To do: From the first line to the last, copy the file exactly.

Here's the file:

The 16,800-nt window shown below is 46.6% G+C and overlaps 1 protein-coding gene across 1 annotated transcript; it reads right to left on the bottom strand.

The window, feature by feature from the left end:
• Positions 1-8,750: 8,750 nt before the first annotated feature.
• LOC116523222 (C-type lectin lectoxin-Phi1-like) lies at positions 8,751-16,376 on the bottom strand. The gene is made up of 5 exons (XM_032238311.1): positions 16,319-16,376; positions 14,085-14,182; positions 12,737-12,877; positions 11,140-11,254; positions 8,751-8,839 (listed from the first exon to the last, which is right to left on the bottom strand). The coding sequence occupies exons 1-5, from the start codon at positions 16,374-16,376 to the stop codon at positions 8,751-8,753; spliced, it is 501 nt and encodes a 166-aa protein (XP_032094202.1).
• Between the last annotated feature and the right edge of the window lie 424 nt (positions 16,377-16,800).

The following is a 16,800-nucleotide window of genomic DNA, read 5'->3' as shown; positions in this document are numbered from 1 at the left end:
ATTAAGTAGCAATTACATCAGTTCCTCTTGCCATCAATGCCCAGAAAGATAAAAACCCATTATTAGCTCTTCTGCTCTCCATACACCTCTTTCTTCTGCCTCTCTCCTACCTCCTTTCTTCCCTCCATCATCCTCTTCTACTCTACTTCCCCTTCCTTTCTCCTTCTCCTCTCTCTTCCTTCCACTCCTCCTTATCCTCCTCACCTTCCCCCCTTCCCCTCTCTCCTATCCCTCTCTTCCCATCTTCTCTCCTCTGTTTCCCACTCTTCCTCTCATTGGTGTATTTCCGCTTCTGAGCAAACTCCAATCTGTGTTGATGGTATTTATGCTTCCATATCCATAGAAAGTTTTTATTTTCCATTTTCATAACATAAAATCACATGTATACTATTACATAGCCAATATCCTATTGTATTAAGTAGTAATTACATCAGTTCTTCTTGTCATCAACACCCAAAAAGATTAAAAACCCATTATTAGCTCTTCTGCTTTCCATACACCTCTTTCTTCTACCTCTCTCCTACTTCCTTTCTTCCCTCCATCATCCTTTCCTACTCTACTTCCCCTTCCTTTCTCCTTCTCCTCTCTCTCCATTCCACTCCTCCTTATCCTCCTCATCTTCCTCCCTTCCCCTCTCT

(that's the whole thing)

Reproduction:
The 16,800-nt window shown below is 46.6% G+C and overlaps 1 protein-coding gene across 1 annotated transcript; it reads right to left on the bottom strand.

The window, feature by feature from the left end:
• Positions 1-8,750: 8,750 nt before the first annotated feature.
• LOC116523222 (C-type lectin lectoxin-Phi1-like) lies at positions 8,751-16,376 on the bottom strand. The gene is made up of 5 exons (XM_032238311.1): positions 16,319-16,376; positions 14,085-14,182; positions 12,737-12,877; positions 11,140-11,254; positions 8,751-8,839 (listed from the first exon to the last, which is right to left on the bottom strand). The coding sequence occupies exons 1-5, from the start codon at positions 16,374-16,376 to the stop codon at positions 8,751-8,753; spliced, it is 501 nt and encodes a 166-aa protein (XP_032094202.1).
• Between the last annotated feature and the right edge of the window lie 424 nt (positions 16,377-16,800).

The following is a 16,800-nucleotide window of genomic DNA, read 5'->3' as shown; positions in this document are numbered from 1 at the left end:
ATTAAGTAGCAATTACATCAGTTCCTCTTGCCATCAATGCCCAGAAAGATAAAAACCCATTATTAGCTCTTCTGCTCTCCATACACCTCTTTCTTCTGCCTCTCTCCTACCTCCTTTCTTCCCTCCATCATCCTCTTCTACTCTACTTCCCCTTCCTTTCTCCTTCTCCTCTCTCTTCCTTCCACTCCTCCTTATCCTCCTCACCTTCCCCCCTTCCCCTCTCTCCTATCCCTCTCTTCCCATCTTCTCTCCTCTGTTTCCCACTCTTCCTCTCATTGGTGTATTTCCGCTTCTGAGCAAACTCCAATCTGTGTTGATGGTATTTATGCTTCCATATCCATAGAAAGTTTTTATTTTCCATTTTCATAACATAAAATCACATGTATACTATTACATAGCCAATATCCTATTGTATTAAGTAGTAATTACATCAGTTCTTCTTGTCATCAACACCCAAAAAGATTAAAAACCCATTATTAGCTCTTCTGCTTTCCATACACCTCTTTCTTCTACCTCTCTCCTACTTCCTTTCTTCCCTCCATCATCCTTTCCTACTCTACTTCCCCTTCCTTTCTCCTTCTCCTCTCTCTCCATTCCACTCCTCCTTATCCTCCTCATCTTCCTCCCTTCCCCTCTCT